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Induction Cooktops


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Rats.  Now I'm considering the purchase, and it's gone up to $70.  Never mind, maybe later.

Nancy Smith, aka "Smithy"
HosteG Forumsnsmith@egstaff.org

"Every day should be filled with something delicious, because life is too short not to spoil yourself. " -- Ling (with permission)

"There comes a time in every project when you have to shoot the engineer and start production." -- author unknown

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  • 2 weeks later...

Has anyone heard about this high-frequency induction technology? It allows induction to be used with non-ferrous metals, including copper. Aparently it's been around since 2009, but I can't tell if it exists in any products.

 

The wikipedia article on induction mentions it, but says little except that the components are "relatively bulky."

 

Edited to add: this chowhound thread suggest a product exists in Japan. There's some info on it.

Edited by paulraphael (log)

Notes from the underbelly

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  • 11 months later...

Has anyone installed an induction range in the last two years that they would recommend.  I am looking at Bosch and Thermador and am looking to spend between $2000-2500, but the differences between the ranges are poorly explained.

Thanks

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They're the same company... there's probably not a lot of difference between the units you're looking at. I'm only using a portable unit but what I dislike about it is the fixed temperatures it offers aren't useful/accurate  - like 210F is well above boiling temperature (and it's not the altitude...). A consideration might be the size of the induction coils.

 

I love induction burners - I'd rather have gas but that's not an option for me. Worthwhile getting/migrating to induction-ready cookware.

Edited by NWsFirst (log)
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There is on the top end--i.e the Bosch benchmark has a different bridging mechanism, and the Thermador freedom(out of my price range) has a unique layout as well---and in the bundled deals offered for other appliances.

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I had an Electrolux induction range and really, really liked it. But then we sold our house and the range was sold with it. While it had two ovens, it sensibly had the larger oven above the smaller one as opposed to many other ranges I have seen where the smaller oven is above the larger one. Where I am now I had a Thermador cooktop installed and while I like it, I do believe preferred the Electrolux.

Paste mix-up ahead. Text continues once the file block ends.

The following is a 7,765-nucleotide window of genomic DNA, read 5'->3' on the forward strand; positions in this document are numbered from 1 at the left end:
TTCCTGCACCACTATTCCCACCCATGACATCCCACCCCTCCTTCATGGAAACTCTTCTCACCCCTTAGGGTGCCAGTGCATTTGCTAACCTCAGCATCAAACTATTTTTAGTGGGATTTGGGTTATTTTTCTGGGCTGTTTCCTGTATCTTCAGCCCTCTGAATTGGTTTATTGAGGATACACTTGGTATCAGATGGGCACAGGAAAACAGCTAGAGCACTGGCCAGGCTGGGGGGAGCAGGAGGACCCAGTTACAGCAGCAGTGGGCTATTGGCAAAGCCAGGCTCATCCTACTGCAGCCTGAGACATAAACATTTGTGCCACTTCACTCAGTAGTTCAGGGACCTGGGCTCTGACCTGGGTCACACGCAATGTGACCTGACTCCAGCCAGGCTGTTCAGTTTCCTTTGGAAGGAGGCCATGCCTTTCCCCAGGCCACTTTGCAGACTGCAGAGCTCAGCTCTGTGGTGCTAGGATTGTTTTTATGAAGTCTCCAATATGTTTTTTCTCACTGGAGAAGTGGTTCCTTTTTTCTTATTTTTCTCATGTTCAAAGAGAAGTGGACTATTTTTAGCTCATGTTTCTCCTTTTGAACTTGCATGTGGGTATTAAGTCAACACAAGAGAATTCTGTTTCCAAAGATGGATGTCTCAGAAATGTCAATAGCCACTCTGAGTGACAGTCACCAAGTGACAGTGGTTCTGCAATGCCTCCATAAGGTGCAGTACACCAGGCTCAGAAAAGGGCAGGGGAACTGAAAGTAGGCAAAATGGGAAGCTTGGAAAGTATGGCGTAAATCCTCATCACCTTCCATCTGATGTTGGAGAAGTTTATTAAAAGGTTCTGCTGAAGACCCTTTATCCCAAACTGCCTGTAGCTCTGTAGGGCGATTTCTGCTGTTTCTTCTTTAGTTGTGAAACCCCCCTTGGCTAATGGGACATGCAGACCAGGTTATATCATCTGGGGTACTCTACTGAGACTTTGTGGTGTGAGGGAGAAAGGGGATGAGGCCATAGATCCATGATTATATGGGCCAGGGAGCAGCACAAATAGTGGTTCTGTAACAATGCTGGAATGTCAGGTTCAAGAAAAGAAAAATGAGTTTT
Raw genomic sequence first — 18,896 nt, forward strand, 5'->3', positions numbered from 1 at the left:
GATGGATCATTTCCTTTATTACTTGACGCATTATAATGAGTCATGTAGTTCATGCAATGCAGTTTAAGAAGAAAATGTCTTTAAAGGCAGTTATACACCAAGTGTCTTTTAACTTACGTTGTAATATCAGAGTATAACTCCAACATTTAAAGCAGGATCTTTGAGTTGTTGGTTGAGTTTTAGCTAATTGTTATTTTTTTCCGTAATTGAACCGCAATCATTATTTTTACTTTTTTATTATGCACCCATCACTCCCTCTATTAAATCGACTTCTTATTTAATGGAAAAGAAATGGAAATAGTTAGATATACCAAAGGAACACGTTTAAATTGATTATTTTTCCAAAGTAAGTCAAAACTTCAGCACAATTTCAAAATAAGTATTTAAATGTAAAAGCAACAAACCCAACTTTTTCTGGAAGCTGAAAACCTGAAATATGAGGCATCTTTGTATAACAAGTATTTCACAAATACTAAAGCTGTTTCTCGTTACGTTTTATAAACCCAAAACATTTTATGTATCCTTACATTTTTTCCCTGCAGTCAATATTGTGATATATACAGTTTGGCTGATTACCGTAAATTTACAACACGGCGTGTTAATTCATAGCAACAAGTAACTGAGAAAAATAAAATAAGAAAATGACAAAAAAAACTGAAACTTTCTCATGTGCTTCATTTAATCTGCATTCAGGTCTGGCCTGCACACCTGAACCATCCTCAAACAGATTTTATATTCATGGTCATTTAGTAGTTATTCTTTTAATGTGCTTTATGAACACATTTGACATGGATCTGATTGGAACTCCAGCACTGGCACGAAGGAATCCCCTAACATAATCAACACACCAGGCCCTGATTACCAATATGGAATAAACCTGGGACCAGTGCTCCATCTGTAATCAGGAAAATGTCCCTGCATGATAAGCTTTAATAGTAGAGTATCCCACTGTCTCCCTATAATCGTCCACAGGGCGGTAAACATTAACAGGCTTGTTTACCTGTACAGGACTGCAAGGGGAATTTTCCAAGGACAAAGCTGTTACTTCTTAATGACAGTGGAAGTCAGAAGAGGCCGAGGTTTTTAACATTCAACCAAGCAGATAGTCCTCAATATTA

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Ever since induction appliances have come onto the US market, we've been contantly pummeled with the claim that they're far more energy efficient than the coil, smoothtop electric and gas alternatives.  It's been repeated so often and for so long that no one seems to seriously question the claim.

 

Well, except for the U.S. Department of Energy. 

http://energy.gov/sites/prod/files/20...

 

induction_efficiency.png

 

As it turns out, it's looking like a statistical dead heat between coil electric and induction (at roughly 72% efficiency).  And the makers of induction appliances aren't happy about the truth coming out.

 

There may be other reasons to choose induction over conventional electrics and gas, but energy efficiency appears not to be one of them.

 

So this claim of 90% efficiency should probably go the way of "Cast iron conducts heat evenly" and "Searing seals in juices."

Edited by boilsover (log)
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That's interesting reading. It should be noted that your excerpt is from a Notice of Proposed Rulemaking regarding the test methods, but as I read this it still looks as though the efficiencies of coil, smooth electric and induction are roughly equivalent using the hybrid-block method. The claims of higher efficiency for induction are from a 2009 study by a non-government group.